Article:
Cricket SA president Chris Nenzan. Photo: Sydney Mahlangu/BackpagePix
Cricket SA president Chris Nenzan. Photo: Sydney Mahlangu/BackpagePix

This is why Cricket SA president and the board have not resigned

By Stuart Hess Time of article published Dec 7, 2019

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Johannesburg - Cricket South Africa’s president Chris Nenzani said Saturday that he and the organisation’s Board of Directors are not responsible for the crisis that has engulfed the organisation and the sport in the last week.

Nenzani, when asked why he and the remaining nine members of the Board hadn’t resigned in the wake of weeks of controversy that included an almost complete breakdown of CSA’s relationship with the players and the loss of a headline sponsor, said the Board was not complicit. 

“The Board is not complicit in terms of decision making, the Board took decisions and those decisions had to be implemented by the CEO and his management,” said Nenzani.

Cricket SA suspended its CEO Thabang Moroe on Friday pending a forensic audit of his management practices. On Saturday, Cricket SA named Jacques Faul, the current chief executive of the Northerns Cricket Union, as interim CEO, for the period of the Moroe in inquiry. 

Nenzani meanwhile saw no reason why he or the Board should resign, explaining that they got the backing of CSA’s highest decision-making body, the Member’s Council at a robust and lengthy meeting on Friday night. “

“We have given the (former) CEO responsibility indeed, so that he can be accountable to the Board, and the Board will hold the CEO accountable and the Board accounts to the Members Council, in terms of decisions it is taking and how it acts out those decisions. The Members Council after a long discussion on Friday night felt we (Nenzani and the Board) should continue, in order to ensure that the challenges that are facing the organisation are dealt with.”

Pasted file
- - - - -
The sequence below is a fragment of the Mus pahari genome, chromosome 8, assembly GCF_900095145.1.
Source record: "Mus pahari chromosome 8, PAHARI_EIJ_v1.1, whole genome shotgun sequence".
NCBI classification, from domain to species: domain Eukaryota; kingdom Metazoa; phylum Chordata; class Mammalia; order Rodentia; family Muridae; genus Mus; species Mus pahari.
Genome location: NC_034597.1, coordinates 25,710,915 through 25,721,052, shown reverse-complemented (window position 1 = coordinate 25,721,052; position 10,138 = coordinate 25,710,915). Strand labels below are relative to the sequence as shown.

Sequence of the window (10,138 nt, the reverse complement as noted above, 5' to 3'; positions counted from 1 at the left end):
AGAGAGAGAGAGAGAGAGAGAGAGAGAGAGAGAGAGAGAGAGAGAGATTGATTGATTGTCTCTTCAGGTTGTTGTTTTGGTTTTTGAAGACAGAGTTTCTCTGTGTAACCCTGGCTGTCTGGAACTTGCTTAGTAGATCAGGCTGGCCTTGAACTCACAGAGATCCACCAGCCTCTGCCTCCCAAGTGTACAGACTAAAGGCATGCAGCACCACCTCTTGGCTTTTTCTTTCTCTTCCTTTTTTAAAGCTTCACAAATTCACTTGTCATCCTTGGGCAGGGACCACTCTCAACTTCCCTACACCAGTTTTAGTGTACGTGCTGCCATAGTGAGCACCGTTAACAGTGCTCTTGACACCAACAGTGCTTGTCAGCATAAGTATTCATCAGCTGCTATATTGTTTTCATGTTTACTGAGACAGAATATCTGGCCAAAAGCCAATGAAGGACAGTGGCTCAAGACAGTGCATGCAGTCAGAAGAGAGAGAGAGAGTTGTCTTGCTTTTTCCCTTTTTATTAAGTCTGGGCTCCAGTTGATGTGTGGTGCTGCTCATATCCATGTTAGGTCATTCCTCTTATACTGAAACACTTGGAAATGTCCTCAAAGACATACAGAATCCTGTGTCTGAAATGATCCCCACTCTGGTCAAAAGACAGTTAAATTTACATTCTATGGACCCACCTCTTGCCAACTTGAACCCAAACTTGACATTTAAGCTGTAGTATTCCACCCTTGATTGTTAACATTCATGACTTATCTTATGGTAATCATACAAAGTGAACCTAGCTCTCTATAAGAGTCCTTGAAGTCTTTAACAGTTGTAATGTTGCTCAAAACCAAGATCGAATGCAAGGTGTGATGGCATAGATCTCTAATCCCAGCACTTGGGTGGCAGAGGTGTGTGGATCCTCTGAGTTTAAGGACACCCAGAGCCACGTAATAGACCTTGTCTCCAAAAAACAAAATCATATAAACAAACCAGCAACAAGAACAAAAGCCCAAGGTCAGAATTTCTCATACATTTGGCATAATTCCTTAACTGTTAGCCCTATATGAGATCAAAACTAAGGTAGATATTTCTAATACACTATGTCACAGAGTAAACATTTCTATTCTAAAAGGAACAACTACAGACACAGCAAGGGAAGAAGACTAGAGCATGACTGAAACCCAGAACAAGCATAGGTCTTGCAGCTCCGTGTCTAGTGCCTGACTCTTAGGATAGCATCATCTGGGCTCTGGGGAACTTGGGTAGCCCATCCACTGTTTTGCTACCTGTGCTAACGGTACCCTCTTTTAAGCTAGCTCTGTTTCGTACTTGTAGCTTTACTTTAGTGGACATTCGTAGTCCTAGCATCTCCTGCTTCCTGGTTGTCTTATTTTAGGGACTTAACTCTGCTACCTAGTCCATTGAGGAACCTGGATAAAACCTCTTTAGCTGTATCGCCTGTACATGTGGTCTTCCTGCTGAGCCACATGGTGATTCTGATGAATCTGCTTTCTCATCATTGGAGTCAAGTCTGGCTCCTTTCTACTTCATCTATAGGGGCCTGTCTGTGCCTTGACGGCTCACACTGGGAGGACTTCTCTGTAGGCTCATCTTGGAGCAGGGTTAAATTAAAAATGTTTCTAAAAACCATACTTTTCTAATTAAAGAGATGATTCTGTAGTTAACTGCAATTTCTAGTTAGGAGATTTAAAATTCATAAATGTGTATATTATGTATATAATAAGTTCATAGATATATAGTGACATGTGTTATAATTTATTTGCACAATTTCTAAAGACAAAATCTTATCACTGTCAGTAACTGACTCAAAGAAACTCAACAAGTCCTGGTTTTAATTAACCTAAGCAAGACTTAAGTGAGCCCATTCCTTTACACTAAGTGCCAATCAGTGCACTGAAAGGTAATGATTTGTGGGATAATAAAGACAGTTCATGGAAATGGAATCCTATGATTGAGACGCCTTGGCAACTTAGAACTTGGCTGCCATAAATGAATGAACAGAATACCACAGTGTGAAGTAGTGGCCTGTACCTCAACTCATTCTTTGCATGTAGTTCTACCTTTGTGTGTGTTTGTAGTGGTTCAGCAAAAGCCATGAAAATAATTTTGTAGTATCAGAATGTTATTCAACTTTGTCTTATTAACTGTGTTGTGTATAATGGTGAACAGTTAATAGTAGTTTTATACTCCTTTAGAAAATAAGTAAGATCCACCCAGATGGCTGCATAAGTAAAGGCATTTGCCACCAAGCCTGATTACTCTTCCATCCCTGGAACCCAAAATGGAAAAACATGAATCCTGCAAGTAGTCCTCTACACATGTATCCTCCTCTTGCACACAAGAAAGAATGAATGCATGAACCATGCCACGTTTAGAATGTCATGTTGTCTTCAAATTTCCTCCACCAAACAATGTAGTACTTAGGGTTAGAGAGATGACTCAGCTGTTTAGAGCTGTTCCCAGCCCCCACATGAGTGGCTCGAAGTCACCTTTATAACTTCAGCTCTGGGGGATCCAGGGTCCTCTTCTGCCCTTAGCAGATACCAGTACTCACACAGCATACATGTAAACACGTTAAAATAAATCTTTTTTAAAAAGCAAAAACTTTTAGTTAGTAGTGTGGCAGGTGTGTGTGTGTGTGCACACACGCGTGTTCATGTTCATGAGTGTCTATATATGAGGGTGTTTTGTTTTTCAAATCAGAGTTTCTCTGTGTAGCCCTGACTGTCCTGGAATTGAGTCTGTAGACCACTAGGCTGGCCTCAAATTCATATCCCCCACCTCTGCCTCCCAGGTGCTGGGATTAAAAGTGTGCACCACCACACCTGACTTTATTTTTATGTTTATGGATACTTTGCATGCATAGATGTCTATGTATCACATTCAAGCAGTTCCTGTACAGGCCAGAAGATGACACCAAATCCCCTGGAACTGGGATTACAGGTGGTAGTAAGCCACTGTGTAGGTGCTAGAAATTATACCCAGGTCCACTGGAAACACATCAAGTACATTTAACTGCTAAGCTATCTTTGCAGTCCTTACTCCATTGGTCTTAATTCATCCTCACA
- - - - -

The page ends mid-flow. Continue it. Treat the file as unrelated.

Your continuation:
That it is the Board and Nenzani who caused the challenges in the first place, seemed lost on Nenzani and indeed the 14 provincial presidents who make up the Members Council. Nenzani in fact claimed that by holding a press conference, following a Board meeting in Johannesburg on Saturday, was his and the Board’s display of them taking responsibility.

“That is why we are sitting here to talk to the nation, so that we are able to say we have taken these decisions to address matters that require to that. We make it very clear that we are explaining the contextual factors in terms of explaining decisions and telling the nation why those decisions weren’t taken at the time they would have expected those decisions to be taken,” said Nenzani.

One of those decisions relates to the appointment of a Director Cricket, which had been a process Moroe started post the World Cup. And while Moroe identified former Proteas captain Graeme Smith as his preferred candidate for the job, he left Smith frustrated at the length of time it was taking to deal with various concerns Smith had.

On Saturday Nenzani revealed that Smith had been given until Wednesday to make up his mind about whether he would taking the position. Smith is understood to have agreed to fill the role in an acting capacity for the duration of the England series.

“I spoke to Graeme (on Saturday morning) he has not agreed on a contract, but we have stressed  that time is of the essence. Things need to move fast,” said Moroe.

England arrive in the country later this week and Smith, should he agree terms with CSA will have to appoint a head coach for the Proteas, and bring a panel of selectors together to pick the squad.

Nenzani and Faul both emphasised the importance of rebuilding CSA’s relationship with the players union, the SA Cricketers Association. “The players are a very important stakeholder,” said Nenzani. “We have to normalise our relationship at that level, so that we have a common way of doing things going forward. Engagement with SACA has to be dealt with as a matter of urgency. It is important that CSA and SACA get to a point where all the issues that are vexatious with them, is handled in a manner that is conclusive.” 

IOL Sport

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